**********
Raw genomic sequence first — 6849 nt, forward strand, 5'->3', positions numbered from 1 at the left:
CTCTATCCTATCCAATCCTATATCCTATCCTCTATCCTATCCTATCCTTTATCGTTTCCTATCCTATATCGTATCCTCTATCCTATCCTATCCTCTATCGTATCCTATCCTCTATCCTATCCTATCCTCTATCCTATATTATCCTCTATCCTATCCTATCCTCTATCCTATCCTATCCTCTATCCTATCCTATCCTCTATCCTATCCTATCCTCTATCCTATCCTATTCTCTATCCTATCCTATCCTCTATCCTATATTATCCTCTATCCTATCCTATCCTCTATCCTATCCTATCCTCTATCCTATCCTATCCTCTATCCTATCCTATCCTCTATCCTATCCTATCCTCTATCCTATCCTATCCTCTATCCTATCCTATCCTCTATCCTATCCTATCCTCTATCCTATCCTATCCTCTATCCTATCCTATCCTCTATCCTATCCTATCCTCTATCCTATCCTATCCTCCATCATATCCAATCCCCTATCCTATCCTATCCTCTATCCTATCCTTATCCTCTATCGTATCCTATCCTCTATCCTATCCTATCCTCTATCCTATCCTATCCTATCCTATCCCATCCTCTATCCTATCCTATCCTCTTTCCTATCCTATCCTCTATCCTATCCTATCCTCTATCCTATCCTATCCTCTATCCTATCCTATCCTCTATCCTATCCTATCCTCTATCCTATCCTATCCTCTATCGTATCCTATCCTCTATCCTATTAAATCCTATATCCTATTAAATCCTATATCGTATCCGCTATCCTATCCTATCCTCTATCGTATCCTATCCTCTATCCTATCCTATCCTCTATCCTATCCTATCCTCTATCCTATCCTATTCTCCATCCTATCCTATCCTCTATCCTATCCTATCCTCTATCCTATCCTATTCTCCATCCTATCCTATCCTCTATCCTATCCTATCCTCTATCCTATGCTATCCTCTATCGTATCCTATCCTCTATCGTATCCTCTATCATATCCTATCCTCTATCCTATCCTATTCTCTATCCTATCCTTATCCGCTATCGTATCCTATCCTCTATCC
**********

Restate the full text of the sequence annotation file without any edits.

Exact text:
Raw genomic sequence first — 6849 nt, forward strand, 5'->3', positions numbered from 1 at the left:
CTCTATCCTATCCAATCCTATATCCTATCCTCTATCCTATCCTATCCTTTATCGTTTCCTATCCTATATCGTATCCTCTATCCTATCCTATCCTCTATCGTATCCTATCCTCTATCCTATCCTATCCTCTATCCTATATTATCCTCTATCCTATCCTATCCTCTATCCTATCCTATCCTCTATCCTATCCTATCCTCTATCCTATCCTATCCTCTATCCTATCCTATTCTCTATCCTATCCTATCCTCTATCCTATATTATCCTCTATCCTATCCTATCCTCTATCCTATCCTATCCTCTATCCTATCCTATCCTCTATCCTATCCTATCCTCTATCCTATCCTATCCTCTATCCTATCCTATCCTCTATCCTATCCTATCCTCTATCCTATCCTATCCTCTATCCTATCCTATCCTCTATCCTATCCTATCCTCTATCCTATCCTATCCTCTATCCTATCCTATCCTCCATCATATCCAATCCCCTATCCTATCCTATCCTCTATCCTATCCTTATCCTCTATCGTATCCTATCCTCTATCCTATCCTATCCTCTATCCTATCCTATCCTATCCTATCCCATCCTCTATCCTATCCTATCCTCTTTCCTATCCTATCCTCTATCCTATCCTATCCTCTATCCTATCCTATCCTCTATCCTATCCTATCCTCTATCCTATCCTATCCTCTATCCTATCCTATCCTCTATCGTATCCTATCCTCTATCCTATTAAATCCTATATCCTATTAAATCCTATATCGTATCCGCTATCCTATCCTATCCTCTATCGTATCCTATCCTCTATCCTATCCTATCCTCTATCCTATCCTATCCTCTATCCTATCCTATTCTCCATCCTATCCTATCCTCTATCCTATCCTATCCTCTATCCTATCCTATTCTCCATCCTATCCTATCCTCTATCCTATCCTATCCTCTATCCTATGCTATCCTCTATCGTATCCTATCCTCTATCGTATCCTCTATCATATCCTATCCTCTATCCTATCCTATTCTCTATCCTATCCTTATCCGCTATCGTATCCTATCCTCTATCC